Harper Lee had a 'brilliant mind to the end'
Harper Lee, the author of To Kill a Mockingbird, spent her final months inventing rhyming couplets with friends and had a "brilliant" mind to the end, her loved ones have said.
Joy Brown (88) and Nelle, as Lee was affectionately known, whiled away a recent afternoon "taking it in turns" to write rhyming lines about a Robert Louis Stevenson poem.
"She had such wit," recalled Mrs Brown, a glamorous New Yorker and one of the 89-year-old's best friends. "Her mind was brilliant until the end."
Mrs Brown spoke yesterday in Monroeville, Lee's Alabama hometown that inspired the characters and setting for her seminal novel, where loved ones have gathered to pay their respects after her death on Friday.
Lee's 1960 classic novel about Atticus Finch, a lawyer who stands firm against racism in the depression-era of the Deep South, has gained worldwide acclaim, selling more than 40 million copies.
But its author famously shunned the limelight in favour of a quiet life spent among a close-knit circle of friends. Mrs Brown and her husband, Michael, gave Lee a year's worth of wages as a Christmas gift in the late 1950s, giving the young writer time to craft To Kill A Mockingbird. Mrs Brown said she remembered the impact unexpected fame had on the novelist.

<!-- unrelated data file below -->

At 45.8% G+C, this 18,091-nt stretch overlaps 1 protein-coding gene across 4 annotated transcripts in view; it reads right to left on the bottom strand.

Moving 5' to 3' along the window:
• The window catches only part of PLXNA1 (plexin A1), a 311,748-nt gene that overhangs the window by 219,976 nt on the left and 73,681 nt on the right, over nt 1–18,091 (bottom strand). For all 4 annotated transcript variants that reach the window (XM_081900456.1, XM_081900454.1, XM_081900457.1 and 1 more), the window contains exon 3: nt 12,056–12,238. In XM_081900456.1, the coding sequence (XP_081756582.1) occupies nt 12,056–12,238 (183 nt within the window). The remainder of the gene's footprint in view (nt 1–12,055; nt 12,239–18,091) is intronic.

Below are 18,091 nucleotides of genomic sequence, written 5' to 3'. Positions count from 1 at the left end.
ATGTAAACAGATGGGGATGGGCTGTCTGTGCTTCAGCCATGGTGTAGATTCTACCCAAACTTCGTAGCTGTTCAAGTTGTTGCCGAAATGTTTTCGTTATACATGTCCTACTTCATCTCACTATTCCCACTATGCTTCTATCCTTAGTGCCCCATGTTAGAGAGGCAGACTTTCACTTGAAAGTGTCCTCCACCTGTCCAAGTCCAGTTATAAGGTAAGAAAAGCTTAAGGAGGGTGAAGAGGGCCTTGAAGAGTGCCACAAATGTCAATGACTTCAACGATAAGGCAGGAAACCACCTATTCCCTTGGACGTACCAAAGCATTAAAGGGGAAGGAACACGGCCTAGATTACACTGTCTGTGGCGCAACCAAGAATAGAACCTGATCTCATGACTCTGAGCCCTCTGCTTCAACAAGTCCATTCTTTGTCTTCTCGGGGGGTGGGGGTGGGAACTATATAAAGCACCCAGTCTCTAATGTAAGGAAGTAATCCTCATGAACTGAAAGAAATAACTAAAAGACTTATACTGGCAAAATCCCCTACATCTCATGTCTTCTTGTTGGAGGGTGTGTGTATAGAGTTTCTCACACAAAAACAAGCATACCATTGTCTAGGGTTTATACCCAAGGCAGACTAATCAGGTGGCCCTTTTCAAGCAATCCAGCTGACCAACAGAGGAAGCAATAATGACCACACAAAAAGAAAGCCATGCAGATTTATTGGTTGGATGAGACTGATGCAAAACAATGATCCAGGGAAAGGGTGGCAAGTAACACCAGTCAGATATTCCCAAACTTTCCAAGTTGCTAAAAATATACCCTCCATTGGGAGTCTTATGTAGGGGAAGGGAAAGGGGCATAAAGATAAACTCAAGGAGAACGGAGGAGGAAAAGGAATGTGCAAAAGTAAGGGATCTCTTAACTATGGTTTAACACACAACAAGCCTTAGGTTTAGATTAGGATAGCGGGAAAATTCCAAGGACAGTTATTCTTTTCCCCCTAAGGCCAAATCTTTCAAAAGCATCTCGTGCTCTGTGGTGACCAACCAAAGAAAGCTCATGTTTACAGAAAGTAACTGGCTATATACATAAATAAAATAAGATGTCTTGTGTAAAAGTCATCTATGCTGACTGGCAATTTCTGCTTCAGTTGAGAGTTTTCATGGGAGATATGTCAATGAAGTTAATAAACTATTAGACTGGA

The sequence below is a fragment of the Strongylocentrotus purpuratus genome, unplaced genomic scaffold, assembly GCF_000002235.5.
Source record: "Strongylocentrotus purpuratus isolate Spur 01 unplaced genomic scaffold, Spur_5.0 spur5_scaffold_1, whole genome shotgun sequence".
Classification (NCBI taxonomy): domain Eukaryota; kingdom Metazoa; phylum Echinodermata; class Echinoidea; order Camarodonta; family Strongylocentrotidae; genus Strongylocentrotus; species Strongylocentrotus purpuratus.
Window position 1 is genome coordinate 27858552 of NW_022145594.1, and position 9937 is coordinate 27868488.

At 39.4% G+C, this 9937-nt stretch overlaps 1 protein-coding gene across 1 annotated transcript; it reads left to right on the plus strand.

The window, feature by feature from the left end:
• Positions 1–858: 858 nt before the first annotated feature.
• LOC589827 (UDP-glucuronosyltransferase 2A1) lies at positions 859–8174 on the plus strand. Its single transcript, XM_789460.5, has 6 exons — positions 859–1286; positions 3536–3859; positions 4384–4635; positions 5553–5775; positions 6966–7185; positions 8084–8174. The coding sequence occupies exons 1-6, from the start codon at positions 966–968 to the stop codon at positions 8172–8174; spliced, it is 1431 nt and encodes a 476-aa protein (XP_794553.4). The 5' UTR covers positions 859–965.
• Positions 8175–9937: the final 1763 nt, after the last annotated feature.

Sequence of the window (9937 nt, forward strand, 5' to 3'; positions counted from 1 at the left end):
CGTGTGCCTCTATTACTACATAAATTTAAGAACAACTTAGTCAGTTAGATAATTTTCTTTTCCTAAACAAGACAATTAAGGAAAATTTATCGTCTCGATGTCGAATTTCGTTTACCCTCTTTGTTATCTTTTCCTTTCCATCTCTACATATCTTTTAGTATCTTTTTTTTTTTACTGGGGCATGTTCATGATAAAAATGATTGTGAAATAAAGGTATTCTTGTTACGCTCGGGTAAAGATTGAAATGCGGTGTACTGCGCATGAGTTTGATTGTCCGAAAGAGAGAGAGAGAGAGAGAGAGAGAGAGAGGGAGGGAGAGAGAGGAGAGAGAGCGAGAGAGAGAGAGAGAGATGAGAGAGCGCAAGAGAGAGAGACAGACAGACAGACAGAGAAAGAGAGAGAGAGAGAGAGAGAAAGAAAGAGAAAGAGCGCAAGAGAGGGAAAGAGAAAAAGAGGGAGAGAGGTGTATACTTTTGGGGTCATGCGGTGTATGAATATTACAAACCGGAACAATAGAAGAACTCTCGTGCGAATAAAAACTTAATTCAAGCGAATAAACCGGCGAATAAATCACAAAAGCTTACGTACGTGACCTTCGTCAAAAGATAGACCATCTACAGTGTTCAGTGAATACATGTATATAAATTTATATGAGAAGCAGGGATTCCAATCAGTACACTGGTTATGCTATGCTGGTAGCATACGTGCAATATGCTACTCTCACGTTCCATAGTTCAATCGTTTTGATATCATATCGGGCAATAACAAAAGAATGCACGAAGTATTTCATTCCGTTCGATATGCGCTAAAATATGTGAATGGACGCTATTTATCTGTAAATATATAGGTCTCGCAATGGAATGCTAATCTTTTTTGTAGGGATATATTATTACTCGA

"The book was turned down by nine publishers, and nobody expected it to do so well," she said. "When it did, Nelle gave some interviews, and she helped create the film about it, but then she said, 'Enough, I want my life back'."
Mrs Brown added: "She played golf and sometimes journalists would come out to the golf course to try and interview her, but when she heard they were coming, she'd hide out."
While she avoided publicity, Lee was anything but a recluse. The author was often seen in Monroeville, having breakfast in the Courthouse Cafe, near the court that was made famous as a set for the film of her novel.
Mr Landegger said that in her retirement, she chose to spend her final years in a small care home just on the outskirts of Monroeville.
"It was a very nice home where a man would come every night to play piano and there was a good social life. She alway had this wonderful childish twinkle in her eye,"